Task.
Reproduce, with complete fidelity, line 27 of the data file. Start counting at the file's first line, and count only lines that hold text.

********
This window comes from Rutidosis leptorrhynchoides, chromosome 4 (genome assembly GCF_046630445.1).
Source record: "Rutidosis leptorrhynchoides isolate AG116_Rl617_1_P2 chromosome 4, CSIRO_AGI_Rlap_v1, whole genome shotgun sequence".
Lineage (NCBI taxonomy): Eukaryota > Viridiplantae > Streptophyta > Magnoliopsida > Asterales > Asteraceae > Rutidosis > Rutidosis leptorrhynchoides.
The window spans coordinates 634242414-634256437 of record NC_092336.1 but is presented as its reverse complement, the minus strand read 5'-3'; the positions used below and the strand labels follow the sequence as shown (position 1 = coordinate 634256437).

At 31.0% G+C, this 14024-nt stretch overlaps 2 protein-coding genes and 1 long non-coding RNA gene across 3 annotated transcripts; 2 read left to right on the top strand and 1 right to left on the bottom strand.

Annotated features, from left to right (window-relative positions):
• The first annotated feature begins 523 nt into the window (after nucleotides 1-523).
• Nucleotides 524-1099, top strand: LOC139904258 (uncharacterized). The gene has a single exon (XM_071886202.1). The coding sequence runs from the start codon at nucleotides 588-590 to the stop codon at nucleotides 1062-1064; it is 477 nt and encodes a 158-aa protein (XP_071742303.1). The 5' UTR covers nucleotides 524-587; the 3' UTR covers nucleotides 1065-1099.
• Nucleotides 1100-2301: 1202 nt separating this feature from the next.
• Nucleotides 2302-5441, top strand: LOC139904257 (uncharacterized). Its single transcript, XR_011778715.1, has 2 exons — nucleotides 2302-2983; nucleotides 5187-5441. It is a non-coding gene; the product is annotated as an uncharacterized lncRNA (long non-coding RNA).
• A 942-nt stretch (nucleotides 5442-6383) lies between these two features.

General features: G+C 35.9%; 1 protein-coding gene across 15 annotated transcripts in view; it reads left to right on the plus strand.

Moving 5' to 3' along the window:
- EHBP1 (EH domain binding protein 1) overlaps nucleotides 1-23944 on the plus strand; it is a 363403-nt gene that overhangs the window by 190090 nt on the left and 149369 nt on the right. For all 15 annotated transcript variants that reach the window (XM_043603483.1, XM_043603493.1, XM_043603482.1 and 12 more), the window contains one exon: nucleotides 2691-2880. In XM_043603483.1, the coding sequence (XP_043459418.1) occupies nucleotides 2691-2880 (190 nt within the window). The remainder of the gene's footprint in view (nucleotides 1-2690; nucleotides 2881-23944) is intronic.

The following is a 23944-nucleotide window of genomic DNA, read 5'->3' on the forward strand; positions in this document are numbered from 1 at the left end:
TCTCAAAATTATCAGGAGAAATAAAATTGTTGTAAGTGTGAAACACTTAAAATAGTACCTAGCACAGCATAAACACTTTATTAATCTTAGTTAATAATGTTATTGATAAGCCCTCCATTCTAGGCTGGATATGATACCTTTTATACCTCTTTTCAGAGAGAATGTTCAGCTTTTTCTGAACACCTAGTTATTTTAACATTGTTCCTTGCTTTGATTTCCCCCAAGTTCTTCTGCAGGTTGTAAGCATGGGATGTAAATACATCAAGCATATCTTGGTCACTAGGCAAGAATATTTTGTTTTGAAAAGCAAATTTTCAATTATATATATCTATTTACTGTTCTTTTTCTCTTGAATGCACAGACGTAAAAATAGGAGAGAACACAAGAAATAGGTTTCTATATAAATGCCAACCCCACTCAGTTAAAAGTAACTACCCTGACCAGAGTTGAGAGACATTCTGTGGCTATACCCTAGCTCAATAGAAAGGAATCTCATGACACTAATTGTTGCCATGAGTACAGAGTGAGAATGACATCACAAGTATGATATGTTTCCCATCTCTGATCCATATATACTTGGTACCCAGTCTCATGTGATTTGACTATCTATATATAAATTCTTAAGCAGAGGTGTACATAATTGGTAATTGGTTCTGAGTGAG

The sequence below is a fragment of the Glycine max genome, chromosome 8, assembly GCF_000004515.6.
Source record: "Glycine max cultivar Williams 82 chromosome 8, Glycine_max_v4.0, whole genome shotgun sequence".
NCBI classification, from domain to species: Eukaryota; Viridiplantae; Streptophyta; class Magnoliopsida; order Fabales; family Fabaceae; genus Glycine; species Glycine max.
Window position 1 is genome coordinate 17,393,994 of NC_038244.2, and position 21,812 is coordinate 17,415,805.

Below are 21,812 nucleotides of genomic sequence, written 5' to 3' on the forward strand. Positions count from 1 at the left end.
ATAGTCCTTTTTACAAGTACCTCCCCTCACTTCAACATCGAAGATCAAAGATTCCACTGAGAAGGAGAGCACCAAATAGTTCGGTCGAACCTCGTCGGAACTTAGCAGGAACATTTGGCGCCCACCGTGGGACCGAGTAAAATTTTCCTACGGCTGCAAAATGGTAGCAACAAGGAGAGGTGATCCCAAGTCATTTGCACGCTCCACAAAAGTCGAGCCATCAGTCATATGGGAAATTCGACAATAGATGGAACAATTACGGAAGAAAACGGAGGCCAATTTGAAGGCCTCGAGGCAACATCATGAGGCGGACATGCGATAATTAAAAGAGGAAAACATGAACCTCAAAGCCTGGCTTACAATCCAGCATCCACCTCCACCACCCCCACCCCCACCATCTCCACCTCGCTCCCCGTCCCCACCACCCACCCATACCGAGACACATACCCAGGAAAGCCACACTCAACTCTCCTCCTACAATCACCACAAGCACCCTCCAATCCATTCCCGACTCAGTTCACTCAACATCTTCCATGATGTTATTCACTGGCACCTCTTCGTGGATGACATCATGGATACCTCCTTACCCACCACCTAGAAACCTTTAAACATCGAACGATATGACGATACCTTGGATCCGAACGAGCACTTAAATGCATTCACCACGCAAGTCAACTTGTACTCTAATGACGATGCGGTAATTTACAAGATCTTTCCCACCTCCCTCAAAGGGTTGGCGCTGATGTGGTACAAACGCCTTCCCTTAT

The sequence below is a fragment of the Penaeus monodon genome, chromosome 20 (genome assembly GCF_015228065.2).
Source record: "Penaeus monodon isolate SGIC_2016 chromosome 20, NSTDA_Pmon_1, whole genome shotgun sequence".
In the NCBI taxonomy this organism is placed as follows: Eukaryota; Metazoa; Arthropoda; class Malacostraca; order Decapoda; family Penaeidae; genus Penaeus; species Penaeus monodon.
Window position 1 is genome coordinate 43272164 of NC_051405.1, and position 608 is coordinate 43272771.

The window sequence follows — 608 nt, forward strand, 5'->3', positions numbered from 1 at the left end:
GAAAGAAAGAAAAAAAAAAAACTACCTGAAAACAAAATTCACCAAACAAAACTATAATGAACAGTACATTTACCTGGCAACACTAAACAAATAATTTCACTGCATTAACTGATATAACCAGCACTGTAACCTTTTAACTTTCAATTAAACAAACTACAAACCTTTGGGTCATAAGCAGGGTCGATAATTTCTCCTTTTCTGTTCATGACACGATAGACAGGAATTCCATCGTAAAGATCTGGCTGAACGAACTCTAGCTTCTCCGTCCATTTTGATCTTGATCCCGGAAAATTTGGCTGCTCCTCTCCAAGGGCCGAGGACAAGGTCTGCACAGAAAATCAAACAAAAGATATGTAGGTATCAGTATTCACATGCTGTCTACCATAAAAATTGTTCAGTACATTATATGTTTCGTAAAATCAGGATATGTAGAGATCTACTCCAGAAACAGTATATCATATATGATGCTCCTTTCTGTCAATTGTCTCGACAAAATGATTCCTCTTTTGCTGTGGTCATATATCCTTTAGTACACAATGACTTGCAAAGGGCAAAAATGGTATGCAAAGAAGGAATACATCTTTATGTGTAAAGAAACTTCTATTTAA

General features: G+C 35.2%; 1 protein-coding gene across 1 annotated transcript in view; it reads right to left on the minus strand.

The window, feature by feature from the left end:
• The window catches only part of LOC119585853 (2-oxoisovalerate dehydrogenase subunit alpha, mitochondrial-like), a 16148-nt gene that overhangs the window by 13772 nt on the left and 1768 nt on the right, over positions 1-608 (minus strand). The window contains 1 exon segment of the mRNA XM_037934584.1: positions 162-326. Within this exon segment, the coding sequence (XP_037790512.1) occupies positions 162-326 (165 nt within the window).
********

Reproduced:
The window sequence follows — 608 nt, forward strand, 5'->3', positions numbered from 1 at the left end: